Sep 222010

You’ve probably noticed that since arriving in Ukraine, Peder and I have engaged in virtually no sightseeing whatsoever. That’s because we arrived on a Friday – in Odesa, a city renowned throughout the region for its unique people and bubbling nightlife. With only 24 hours in a day, it isn’t easy to stay out socializing until morning and still find time to sleep and see the sights – all in time for the following night out.

But now that the weekend had come and gone, in a much-needed break for our livers the time had finally come to sample a few of Odesa’s touristic offerings.

In my usual style, the following will be a mainly photo-driven post – just to give a taste of the city’s more well-known landmarks.

We began with a leisurely stroll down Deribasovskaya Street, which I have to admit wasn’t nearly as interesting early in the day when its most tantalizing scenery – the people – were nowhere to be seen.

We continued past Odesa’s “architectural jewel,” its 19th century operahouse

And towards its most famous attraction, the Potemkin Steps, immortalized by the award-winning 1925 propaganda film Battleship Potemkin.

Overlooking the steps stands an image of Odesa’s first governor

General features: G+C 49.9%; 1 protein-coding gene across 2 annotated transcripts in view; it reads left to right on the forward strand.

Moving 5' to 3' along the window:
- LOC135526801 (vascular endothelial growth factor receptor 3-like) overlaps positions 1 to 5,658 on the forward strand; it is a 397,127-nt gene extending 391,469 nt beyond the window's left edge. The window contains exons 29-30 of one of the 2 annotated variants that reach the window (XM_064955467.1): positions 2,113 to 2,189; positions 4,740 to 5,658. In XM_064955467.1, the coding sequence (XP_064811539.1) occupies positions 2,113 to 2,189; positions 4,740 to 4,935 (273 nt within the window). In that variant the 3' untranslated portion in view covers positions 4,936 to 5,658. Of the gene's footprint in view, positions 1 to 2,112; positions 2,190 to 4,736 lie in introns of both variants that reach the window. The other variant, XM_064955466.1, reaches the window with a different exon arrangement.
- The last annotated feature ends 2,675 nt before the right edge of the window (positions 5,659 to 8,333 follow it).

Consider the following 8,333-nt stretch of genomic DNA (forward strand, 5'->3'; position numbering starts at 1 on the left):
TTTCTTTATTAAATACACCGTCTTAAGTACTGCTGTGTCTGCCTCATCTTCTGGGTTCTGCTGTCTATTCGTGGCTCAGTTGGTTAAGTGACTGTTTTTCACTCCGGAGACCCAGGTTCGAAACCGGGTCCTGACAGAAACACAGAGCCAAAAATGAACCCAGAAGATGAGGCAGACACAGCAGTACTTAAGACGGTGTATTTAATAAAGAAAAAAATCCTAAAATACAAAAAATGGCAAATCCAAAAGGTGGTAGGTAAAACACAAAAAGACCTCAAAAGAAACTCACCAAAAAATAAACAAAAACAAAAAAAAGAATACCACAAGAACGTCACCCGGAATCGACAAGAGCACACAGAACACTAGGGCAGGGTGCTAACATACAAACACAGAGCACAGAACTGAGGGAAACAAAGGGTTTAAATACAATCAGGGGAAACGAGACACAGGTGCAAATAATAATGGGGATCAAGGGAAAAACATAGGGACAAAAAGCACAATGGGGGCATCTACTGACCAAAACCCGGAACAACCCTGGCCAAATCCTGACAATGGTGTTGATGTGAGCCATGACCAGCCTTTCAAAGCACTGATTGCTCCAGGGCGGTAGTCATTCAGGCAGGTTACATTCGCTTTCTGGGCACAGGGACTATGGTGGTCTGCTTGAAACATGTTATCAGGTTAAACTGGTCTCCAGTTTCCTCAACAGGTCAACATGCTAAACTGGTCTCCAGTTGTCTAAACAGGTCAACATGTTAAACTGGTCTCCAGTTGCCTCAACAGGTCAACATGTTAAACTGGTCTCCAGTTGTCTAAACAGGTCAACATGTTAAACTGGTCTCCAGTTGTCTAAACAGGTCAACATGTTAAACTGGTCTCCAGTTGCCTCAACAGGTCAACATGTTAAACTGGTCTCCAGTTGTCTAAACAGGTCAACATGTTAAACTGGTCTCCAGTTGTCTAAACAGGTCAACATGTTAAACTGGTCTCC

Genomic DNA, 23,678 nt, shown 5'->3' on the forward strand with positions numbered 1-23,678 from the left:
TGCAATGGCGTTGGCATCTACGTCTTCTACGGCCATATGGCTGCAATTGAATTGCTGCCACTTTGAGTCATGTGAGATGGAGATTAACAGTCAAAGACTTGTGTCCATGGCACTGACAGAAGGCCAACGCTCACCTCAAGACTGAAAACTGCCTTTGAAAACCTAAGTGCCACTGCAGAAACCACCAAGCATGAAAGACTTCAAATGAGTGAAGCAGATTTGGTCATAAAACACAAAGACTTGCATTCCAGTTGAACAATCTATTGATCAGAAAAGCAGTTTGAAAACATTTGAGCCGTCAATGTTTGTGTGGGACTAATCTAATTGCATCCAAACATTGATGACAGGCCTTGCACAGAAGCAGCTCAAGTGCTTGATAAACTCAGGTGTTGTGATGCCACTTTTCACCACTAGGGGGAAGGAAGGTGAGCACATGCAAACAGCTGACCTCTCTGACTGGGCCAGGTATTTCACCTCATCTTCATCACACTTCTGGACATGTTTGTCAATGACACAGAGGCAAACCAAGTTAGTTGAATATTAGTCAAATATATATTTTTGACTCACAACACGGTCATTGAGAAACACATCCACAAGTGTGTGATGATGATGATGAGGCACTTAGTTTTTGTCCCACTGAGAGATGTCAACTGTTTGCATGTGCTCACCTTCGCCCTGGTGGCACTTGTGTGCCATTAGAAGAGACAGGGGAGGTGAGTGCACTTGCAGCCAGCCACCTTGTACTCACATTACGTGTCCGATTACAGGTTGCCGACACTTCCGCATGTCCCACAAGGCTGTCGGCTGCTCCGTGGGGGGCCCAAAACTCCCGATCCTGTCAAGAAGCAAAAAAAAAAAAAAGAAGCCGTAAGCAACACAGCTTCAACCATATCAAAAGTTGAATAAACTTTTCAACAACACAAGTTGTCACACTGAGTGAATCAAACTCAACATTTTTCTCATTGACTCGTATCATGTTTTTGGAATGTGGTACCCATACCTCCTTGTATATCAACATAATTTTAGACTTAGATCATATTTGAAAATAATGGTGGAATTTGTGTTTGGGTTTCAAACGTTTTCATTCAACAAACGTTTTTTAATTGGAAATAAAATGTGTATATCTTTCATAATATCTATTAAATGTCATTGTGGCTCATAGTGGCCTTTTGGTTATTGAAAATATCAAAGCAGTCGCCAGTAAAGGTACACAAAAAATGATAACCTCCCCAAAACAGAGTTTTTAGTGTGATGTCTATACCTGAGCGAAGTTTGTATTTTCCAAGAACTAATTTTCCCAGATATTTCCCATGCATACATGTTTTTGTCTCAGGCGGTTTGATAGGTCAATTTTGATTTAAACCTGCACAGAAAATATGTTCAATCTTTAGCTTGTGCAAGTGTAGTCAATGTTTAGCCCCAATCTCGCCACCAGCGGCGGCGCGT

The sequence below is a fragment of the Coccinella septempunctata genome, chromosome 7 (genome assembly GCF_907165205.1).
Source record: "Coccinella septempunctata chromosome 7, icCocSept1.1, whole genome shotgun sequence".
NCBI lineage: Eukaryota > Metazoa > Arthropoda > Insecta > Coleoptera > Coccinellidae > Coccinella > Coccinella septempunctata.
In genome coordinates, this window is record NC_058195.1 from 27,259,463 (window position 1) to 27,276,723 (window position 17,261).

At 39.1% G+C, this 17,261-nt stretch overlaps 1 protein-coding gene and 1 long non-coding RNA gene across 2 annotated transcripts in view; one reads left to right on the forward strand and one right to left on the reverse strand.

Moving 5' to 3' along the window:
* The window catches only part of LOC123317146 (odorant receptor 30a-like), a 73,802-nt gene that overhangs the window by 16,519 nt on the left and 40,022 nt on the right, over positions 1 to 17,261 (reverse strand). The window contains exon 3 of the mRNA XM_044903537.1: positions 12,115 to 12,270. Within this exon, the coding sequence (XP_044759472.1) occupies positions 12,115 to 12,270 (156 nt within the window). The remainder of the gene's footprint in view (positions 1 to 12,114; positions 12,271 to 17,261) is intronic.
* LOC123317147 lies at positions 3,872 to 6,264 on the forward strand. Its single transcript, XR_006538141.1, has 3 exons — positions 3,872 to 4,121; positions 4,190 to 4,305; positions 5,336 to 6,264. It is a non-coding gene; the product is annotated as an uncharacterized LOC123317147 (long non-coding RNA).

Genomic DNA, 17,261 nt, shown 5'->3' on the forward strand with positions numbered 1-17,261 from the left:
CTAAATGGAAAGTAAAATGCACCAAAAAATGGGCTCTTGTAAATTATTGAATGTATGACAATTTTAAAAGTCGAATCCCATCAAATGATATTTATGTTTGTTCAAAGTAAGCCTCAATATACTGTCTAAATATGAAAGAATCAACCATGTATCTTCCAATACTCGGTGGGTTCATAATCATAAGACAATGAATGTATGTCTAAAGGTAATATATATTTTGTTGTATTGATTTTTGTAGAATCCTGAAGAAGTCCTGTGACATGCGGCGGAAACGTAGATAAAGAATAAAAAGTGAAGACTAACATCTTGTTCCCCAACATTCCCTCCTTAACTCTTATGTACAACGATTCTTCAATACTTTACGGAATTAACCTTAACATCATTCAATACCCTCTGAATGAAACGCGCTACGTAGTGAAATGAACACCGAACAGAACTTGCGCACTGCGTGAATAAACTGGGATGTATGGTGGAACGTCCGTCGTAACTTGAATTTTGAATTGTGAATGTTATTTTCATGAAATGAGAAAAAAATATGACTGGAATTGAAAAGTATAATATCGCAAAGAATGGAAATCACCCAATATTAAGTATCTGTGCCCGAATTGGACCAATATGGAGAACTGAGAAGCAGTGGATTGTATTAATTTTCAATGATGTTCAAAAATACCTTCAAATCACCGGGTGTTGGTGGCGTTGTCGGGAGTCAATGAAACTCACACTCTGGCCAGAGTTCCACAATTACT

Which also marks the start of the pleasantly tree-lined Bul Prymorsky, a pedestrian zone that seems to turn into the city’s de facto date spot when dusk rolls around.

A bit farther down is City Hall, originally the stock exchange and later the regional Soviet Headquarters.

The statue in the foreground is The Pushkin Statue, which, according to Lonely Planet, is Odesa’s most photographed monument.

We wrapped up our day at Pryvoz Market, the largest open-air farmers market in the former Soviet Union – although by the time we arrived it was already quite late so most of its many sections were already beginning to close.

See? And I bet you thought we’d be leaving Odesa after nothing more than five days of nonstop partying.

Nope, more tourism to follow tomorrow 🙂

  4 Responses to “Finally, Ukrainian Tourism”

  1. The photo of the Potemkin Steps looks cool

  2. Really! Thanks 🙂 I was actually kinda frustrated with that photo in particular, because the “cool” angle is supposed to be from the bottom, but the sun was in the exact wrong position so I couldn’t make it work.

    (The architect designed the steps to get slightly narrower and smaller the farther up you go, so when viewed from the base, it creates the illusion that they’re even taller/grander than they are.)

  3. nice angle and colors with the last pic. reminds me of fireflies for some reason

  4. Thanx 🙂

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